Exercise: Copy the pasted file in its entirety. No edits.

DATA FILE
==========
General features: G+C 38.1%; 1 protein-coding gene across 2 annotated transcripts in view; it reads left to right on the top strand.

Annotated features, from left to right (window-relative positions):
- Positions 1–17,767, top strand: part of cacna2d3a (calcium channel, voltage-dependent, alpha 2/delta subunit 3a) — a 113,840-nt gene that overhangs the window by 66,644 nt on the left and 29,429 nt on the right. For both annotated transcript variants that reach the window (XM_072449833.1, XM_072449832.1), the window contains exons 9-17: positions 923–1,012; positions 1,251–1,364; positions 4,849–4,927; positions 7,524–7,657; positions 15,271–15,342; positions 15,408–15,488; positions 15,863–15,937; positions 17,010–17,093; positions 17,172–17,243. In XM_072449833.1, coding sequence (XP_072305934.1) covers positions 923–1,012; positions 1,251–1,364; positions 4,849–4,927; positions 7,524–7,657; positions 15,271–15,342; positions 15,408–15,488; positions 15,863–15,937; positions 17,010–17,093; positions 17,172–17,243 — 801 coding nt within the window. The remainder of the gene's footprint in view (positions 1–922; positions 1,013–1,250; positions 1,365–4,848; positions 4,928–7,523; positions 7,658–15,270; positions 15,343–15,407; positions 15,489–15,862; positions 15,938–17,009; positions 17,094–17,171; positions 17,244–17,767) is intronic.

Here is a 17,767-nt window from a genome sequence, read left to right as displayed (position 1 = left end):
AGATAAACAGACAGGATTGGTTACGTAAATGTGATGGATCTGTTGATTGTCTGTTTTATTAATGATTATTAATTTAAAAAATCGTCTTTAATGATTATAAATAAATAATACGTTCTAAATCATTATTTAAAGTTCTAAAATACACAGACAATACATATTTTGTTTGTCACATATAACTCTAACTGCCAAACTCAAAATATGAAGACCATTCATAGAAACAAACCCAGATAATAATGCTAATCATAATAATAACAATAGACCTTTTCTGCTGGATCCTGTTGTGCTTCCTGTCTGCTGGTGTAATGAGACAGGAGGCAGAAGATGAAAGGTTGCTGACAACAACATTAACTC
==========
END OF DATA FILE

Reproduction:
General features: G+C 38.1%; 1 protein-coding gene across 2 annotated transcripts in view; it reads left to right on the top strand.

Annotated features, from left to right (window-relative positions):
- Positions 1–17,767, top strand: part of cacna2d3a (calcium channel, voltage-dependent, alpha 2/delta subunit 3a) — a 113,840-nt gene that overhangs the window by 66,644 nt on the left and 29,429 nt on the right. For both annotated transcript variants that reach the window (XM_072449833.1, XM_072449832.1), the window contains exons 9-17: positions 923–1,012; positions 1,251–1,364; positions 4,849–4,927; positions 7,524–7,657; positions 15,271–15,342; positions 15,408–15,488; positions 15,863–15,937; positions 17,010–17,093; positions 17,172–17,243. In XM_072449833.1, coding sequence (XP_072305934.1) covers positions 923–1,012; positions 1,251–1,364; positions 4,849–4,927; positions 7,524–7,657; positions 15,271–15,342; positions 15,408–15,488; positions 15,863–15,937; positions 17,010–17,093; positions 17,172–17,243 — 801 coding nt within the window. The remainder of the gene's footprint in view (positions 1–922; positions 1,013–1,250; positions 1,365–4,848; positions 4,928–7,523; positions 7,658–15,270; positions 15,343–15,407; positions 15,489–15,862; positions 15,938–17,009; positions 17,094–17,171; positions 17,244–17,767) is intronic.

Here is a 17,767-nt window from a genome sequence, read left to right as displayed (position 1 = left end):
AGATAAACAGACAGGATTGGTTACGTAAATGTGATGGATCTGTTGATTGTCTGTTTTATTAATGATTATTAATTTAAAAAATCGTCTTTAATGATTATAAATAAATAATACGTTCTAAATCATTATTTAAAGTTCTAAAATACACAGACAATACATATTTTGTTTGTCACATATAACTCTAACTGCCAAACTCAAAATATGAAGACCATTCATAGAAACAAACCCAGATAATAATGCTAATCATAATAATAACAATAGACCTTTTCTGCTGGATCCTGTTGTGCTTCCTGTCTGCTGGTGTAATGAGACAGGAGGCAGAAGATGAAAGGTTGCTGACAACAACATTAACTC